The Cure | Disintegration: Deluxe Edition

Rhino (2010)
By JONATHAN DONALDSON  |  June 1, 2010
3.0 3.0 Stars


Originally released in 1989, Disintegration is not just one of the Cure’s masterpieces — it’s also their commercial peak.

Beginning where the dream-pop quotient of the 1987 hodge-podge Kiss Me, Kiss Me, Kiss Me left off, its 12 tracks create a cohesive whole with their extended instrumental intros, steady grooves, and masterful “integration” of appearing/disappearing synth and guitar melodies. Since many of the songs were written with film scoring in mind, it’s no accident that they were allowed to expand. The real magic is in Robert Smith’s ability to focus on the simplest of images — momentary smiles or a friend standing in the rain — and suspend them in midair for what seems like the length of a dream.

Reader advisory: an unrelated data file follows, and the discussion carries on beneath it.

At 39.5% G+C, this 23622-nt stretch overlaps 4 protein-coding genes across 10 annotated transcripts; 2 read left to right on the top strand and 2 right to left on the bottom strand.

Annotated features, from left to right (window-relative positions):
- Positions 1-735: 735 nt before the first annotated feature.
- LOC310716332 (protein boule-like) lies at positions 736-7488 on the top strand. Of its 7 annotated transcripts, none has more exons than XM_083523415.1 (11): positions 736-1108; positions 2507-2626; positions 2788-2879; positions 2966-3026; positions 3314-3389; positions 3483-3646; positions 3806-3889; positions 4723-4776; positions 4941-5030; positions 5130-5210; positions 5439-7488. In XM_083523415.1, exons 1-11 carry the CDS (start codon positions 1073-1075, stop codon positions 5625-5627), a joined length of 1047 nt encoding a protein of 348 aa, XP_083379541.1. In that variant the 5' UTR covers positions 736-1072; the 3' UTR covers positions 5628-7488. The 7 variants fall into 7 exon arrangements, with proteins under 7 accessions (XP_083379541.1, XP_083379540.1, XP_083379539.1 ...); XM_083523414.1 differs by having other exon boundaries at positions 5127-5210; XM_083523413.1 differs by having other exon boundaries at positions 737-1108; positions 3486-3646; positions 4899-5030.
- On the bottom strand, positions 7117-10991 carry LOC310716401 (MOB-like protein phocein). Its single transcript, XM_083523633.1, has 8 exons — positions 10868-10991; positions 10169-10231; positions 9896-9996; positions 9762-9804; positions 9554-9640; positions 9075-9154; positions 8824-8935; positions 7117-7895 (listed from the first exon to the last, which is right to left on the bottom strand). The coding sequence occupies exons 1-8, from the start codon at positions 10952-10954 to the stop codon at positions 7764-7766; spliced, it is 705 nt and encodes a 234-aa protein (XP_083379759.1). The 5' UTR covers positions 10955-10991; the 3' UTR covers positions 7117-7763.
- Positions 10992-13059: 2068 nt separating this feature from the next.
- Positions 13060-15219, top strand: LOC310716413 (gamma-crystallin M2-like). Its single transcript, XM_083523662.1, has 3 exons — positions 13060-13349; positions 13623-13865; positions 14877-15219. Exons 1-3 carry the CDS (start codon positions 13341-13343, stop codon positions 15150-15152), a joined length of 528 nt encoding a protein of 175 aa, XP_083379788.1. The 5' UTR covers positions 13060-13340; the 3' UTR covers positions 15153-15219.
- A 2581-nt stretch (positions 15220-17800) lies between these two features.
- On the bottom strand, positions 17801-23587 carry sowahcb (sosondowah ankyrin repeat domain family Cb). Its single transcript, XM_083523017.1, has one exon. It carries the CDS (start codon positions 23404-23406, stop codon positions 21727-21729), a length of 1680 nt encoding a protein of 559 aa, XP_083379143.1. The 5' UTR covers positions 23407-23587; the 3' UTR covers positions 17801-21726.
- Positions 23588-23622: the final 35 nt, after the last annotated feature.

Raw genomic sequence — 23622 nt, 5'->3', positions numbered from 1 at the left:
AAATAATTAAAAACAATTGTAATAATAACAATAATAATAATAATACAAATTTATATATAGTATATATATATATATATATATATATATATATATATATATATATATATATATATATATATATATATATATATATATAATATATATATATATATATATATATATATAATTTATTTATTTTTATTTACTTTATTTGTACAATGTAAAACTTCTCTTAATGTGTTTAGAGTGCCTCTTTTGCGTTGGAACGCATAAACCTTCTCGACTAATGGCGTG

As the second disc of rare and unreleased instrumental demos shows, the music was fully written first. Demos like “Pictures of You,” with its gritty fidelity and hip-hop drum machines, sound perfectly in place today. A third disc presents live versions of the full sequenced album taken from July 1989 Wembley Arena shows (some of the material previously released on 1991’s Entreat). The excited screams of fans who knew every song from its opening bars make for the perfect first big summer concert of 2010.

Related: The Cure | 4:13 Dream, Westward ho!, Factory Records: Communications 1978-92, More more >
  Topics: CD Reviews , Robert Smith, Robert Smith, THE CURE,  More more >
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